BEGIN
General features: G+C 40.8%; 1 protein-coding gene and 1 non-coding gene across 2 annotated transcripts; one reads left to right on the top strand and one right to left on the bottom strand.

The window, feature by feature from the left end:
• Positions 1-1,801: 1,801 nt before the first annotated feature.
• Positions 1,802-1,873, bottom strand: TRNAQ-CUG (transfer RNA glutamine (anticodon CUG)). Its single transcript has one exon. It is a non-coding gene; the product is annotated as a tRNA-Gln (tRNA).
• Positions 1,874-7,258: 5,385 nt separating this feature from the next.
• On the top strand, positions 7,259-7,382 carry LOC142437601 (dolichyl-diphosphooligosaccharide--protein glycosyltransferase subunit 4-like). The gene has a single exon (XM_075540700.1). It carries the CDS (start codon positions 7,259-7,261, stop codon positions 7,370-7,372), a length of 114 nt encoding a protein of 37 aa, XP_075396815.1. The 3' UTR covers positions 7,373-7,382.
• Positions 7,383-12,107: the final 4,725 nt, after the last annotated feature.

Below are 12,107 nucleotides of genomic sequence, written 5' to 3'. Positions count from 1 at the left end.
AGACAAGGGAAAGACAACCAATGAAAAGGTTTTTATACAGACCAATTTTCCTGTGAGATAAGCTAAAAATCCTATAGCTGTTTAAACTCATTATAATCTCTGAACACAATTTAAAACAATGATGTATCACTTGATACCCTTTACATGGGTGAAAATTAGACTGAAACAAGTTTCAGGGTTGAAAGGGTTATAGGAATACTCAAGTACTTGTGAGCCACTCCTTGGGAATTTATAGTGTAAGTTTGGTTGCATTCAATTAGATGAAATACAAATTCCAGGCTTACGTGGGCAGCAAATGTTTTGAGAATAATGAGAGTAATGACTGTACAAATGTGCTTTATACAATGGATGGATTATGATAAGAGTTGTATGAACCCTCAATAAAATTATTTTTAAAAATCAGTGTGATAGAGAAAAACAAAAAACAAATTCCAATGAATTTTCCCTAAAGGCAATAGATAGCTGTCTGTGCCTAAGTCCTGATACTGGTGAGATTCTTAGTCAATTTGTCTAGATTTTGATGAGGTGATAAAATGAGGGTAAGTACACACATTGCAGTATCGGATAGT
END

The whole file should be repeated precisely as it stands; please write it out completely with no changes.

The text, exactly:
General features: G+C 40.8%; 1 protein-coding gene and 1 non-coding gene across 2 annotated transcripts; one reads left to right on the top strand and one right to left on the bottom strand.

The window, feature by feature from the left end:
• Positions 1-1,801: 1,801 nt before the first annotated feature.
• Positions 1,802-1,873, bottom strand: TRNAQ-CUG (transfer RNA glutamine (anticodon CUG)). Its single transcript has one exon. It is a non-coding gene; the product is annotated as a tRNA-Gln (tRNA).
• Positions 1,874-7,258: 5,385 nt separating this feature from the next.
• On the top strand, positions 7,259-7,382 carry LOC142437601 (dolichyl-diphosphooligosaccharide--protein glycosyltransferase subunit 4-like). The gene has a single exon (XM_075540700.1). It carries the CDS (start codon positions 7,259-7,261, stop codon positions 7,370-7,372), a length of 114 nt encoding a protein of 37 aa, XP_075396815.1. The 3' UTR covers positions 7,373-7,382.
• Positions 7,383-12,107: the final 4,725 nt, after the last annotated feature.

Below are 12,107 nucleotides of genomic sequence, written 5' to 3'. Positions count from 1 at the left end.
AGACAAGGGAAAGACAACCAATGAAAAGGTTTTTATACAGACCAATTTTCCTGTGAGATAAGCTAAAAATCCTATAGCTGTTTAAACTCATTATAATCTCTGAACACAATTTAAAACAATGATGTATCACTTGATACCCTTTACATGGGTGAAAATTAGACTGAAACAAGTTTCAGGGTTGAAAGGGTTATAGGAATACTCAAGTACTTGTGAGCCACTCCTTGGGAATTTATAGTGTAAGTTTGGTTGCATTCAATTAGATGAAATACAAATTCCAGGCTTACGTGGGCAGCAAATGTTTTGAGAATAATGAGAGTAATGACTGTACAAATGTGCTTTATACAATGGATGGATTATGATAAGAGTTGTATGAACCCTCAATAAAATTATTTTTAAAAATCAGTGTGATAGAGAAAAACAAAAAACAAATTCCAATGAATTTTCCCTAAAGGCAATAGATAGCTGTCTGTGCCTAAGTCCTGATACTGGTGAGATTCTTAGTCAATTTGTCTAGATTTTGATGAGGTGATAAAATGAGGGTAAGTACACACATTGCAGTATCGGATAGT